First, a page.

I was flipping through the August 4, 2008 Sports Illustrated today, which includes a long feature on the amazing play in the Super Bowl, where Eli Manning avoided the sack, heaved the ball downfield, and David Tyree caught the ball against his helmet. The play set up the Giants’ touchdown to win the ballgame, one of the great upsets in Super Bowl history.
I had the feeling, as soon as Manning broke free, that this was going to be a legendary moment in the history of the New York Giants. But of course, since New York is the center of the universe, I underestimated:
“It’s the greatest play in Super Bowl history, says Steve Sabol, the NFL films president who has been chronicling the league since his father, Ed, started the company in 1962. Considering the play’s stage and subplots, perhaps it’s fair to see Sabol’s claim and raise him: Call it the greatest play in NFL history.”
That is nonsense. It was a great play, no denying that. But there are two plays that I consider to be the greatest in NFL history, and both of them dwarf that one in terms of significance:
1. Franco Harris’ immaculate reception. This was the defining play of the 1970s, and it is arguable that without it, history would have been vastly different. First, it got the Pittsburgh Steelers their first postseason win ever. Up to that point, the Steelers, not the Cardinals, had been the laughingstock of the NFL. More important, it got them over the Raider hump; this was crucial because the Steelers would face the Raiders in the AFC Championship game during their first two Super Bowl-winning seasons. It also helped the undefeated Miami Dolphins complete their perfect season, as the Raiders regularly defeated the Dolphins back then, and the Dolphins staggered through the playoffs.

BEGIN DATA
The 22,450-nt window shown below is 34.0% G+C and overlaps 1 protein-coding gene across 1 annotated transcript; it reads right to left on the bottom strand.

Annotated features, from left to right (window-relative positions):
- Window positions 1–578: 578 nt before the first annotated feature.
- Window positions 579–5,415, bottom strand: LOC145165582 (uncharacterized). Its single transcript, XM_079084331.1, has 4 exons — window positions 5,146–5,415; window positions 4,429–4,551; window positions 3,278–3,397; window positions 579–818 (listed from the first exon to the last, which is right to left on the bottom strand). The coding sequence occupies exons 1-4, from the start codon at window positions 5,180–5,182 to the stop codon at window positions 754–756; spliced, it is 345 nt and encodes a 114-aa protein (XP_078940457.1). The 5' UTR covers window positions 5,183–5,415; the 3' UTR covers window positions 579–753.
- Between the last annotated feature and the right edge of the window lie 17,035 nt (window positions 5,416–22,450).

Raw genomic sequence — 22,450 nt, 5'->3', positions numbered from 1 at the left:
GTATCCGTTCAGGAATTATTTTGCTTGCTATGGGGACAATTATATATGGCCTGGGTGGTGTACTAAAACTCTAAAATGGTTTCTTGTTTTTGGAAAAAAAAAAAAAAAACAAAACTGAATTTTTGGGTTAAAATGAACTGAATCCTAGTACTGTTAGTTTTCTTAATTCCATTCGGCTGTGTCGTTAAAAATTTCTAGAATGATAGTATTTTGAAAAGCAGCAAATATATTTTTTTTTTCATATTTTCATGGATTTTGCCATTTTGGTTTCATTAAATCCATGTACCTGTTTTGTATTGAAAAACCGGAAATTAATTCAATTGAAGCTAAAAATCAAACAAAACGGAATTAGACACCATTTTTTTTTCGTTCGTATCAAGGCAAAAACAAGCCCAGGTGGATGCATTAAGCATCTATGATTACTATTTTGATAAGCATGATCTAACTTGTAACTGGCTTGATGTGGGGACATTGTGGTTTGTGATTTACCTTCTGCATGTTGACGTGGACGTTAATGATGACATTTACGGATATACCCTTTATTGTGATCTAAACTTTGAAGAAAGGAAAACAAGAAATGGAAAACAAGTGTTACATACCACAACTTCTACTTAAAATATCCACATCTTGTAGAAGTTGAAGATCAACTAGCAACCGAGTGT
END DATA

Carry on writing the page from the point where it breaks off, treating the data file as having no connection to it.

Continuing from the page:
2. Dwight Clark’s The Catch. A play that started a dynasty, and announced that Joe Montana was going to be a force to reckon with.
And an equally terrific play was Kenny Stabler to Clarence Davis in 1973. Not finding a YouTube video of it, but on fourth down, with 8 seconds left on the clock, Stabler was being tackled from behind. He was almost to his knees when he hurled the ball towards Davis, who was surrounded by Miami Dolphins. Somehow, out of the sea of hands, Davis caught the ball and held onto it, ending the Dolphins reign as two-time defending champions of the NFL.
So, no, this is not the greatest play in the history of the NFL. It was a spectacular play, one of the finest ever in a Super Bowl. But the other plays were equally spectacular and historically important. If Eli Manning goes on to rack up some more titles and the Giants become a dynasty, then maybe we'll look back at this as the moment, and then maybe it will qualify for the short list. Until then, no.